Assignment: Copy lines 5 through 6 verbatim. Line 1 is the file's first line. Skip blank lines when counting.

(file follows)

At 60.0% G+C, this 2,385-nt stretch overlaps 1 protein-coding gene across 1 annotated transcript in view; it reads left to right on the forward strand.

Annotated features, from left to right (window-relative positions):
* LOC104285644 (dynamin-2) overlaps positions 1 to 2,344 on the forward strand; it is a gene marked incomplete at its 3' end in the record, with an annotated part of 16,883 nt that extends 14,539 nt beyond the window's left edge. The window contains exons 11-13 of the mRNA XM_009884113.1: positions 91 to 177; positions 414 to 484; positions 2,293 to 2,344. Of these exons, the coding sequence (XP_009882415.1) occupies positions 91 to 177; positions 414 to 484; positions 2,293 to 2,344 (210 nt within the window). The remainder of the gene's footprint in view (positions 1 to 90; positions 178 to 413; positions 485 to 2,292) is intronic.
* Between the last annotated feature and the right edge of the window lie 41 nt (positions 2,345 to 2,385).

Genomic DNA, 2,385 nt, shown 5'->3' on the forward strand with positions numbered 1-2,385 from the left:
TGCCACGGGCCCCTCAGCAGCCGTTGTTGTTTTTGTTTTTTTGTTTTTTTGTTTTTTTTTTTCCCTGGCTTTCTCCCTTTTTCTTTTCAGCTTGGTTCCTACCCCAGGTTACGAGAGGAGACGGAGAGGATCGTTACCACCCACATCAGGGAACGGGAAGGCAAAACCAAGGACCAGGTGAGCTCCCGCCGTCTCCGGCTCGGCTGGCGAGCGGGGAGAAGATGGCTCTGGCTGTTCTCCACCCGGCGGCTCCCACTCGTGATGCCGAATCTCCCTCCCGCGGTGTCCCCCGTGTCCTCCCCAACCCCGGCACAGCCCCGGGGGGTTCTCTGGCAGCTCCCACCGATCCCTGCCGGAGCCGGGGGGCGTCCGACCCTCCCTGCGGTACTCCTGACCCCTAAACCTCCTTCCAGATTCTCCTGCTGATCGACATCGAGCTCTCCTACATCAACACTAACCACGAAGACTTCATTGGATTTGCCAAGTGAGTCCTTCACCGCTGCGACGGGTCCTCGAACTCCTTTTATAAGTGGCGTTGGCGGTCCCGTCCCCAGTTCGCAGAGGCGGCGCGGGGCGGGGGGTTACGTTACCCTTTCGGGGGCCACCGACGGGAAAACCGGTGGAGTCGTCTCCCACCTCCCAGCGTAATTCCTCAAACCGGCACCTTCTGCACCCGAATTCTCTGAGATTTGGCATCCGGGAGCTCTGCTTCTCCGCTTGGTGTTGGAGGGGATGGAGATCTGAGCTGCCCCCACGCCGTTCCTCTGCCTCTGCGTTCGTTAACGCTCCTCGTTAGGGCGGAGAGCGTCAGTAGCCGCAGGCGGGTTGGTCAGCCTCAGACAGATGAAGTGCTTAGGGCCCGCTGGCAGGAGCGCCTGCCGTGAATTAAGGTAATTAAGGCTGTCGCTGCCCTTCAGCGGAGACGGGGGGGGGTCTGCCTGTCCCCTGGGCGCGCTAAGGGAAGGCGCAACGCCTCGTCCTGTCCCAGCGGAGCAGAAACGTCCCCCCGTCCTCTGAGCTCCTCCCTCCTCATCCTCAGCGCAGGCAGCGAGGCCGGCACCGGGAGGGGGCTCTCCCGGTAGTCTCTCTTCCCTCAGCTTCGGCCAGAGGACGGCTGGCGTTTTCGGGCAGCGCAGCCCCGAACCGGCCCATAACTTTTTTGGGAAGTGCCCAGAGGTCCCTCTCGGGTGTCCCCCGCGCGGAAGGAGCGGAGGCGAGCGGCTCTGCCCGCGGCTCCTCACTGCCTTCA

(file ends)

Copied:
Genomic DNA, 2,385 nt, shown 5'->3' on the forward strand with positions numbered 1-2,385 from the left:
TGCCACGGGCCCCTCAGCAGCCGTTGTTGTTTTTGTTTTTTTGTTTTTTTGTTTTTTTTTTTCCCTGGCTTTCTCCCTTTTTCTTTTCAGCTTGGTTCCTACCCCAGGTTACGAGAGGAGACGGAGAGGATCGTTACCACCCACATCAGGGAACGGGAAGGCAAAACCAAGGACCAGGTGAGCTCCCGCCGTCTCCGGCTCGGCTGGCGAGCGGGGAGAAGATGGCTCTGGCTGTTCTCCACCCGGCGGCTCCCACTCGTGATGCCGAATCTCCCTCCCGCGGTGTCCCCCGTGTCCTCCCCAACCCCGGCACAGCCCCGGGGGGTTCTCTGGCAGCTCCCACCGATCCCTGCCGGAGCCGGGGGGCGTCCGACCCTCCCTGCGGTACTCCTGACCCCTAAACCTCCTTCCAGATTCTCCTGCTGATCGACATCGAGCTCTCCTACATCAACACTAACCACGAAGACTTCATTGGATTTGCCAAGTGAGTCCTTCACCGCTGCGACGGGTCCTCGAACTCCTTTTATAAGTGGCGTTGGCGGTCCCGTCCCCAGTTCGCAGAGGCGGCGCGGGGCGGGGGGTTACGTTACCCTTTCGGGGGCCACCGACGGGAAAACCGGTGGAGTCGTCTCCCACCTCCCAGCGTAATTCCTCAAACCGGCACCTTCTGCACCCGAATTCTCTGAGATTTGGCATCCGGGAGCTCTGCTTCTCCGCTTGGTGTTGGAGGGGATGGAGATCTGAGCTGCCCCCACGCCGTTCCTCTGCCTCTGCGTTCGTTAACGCTCCTCGTTAGGGCGGAGAGCGTCAGTAGCCGCAGGCGGGTTGGTCAGCCTCAGACAGATGAAGTGCTTAGGGCCCGCTGGCAGGAGCGCCTGCCGTGAATTAAGGTAATTAAGGCTGTCGCTGCCCTTCAGCGGAGACGGGGGGGGGTCTGCCTGTCCCCTGGGCGCGCTAAGGGAAGGCGCAACGCCTCGTCCTGTCCCAGCGGAGCAGAAACGTCCCCCCGTCCTCTGAGCTCCTCCCTCCTCATCCTCAGCGCAGGCAGCGAGGCCGGCACCGGGAGGGGGCTCTCCCGGTAGTCTCTCTTCCCTCAGCTTCGGCCAGAGGACGGCTGGCGTTTTCGGGCAGCGCAGCCCCGAACCGGCCCATAACTTTTTTGGGAAGTGCCCAGAGGTCCCTCTCGGGTGTCCCCCGCGCGGAAGGAGCGGAGGCGAGCGGCTCTGCCCGCGGCTCCTCACTGCCTTCA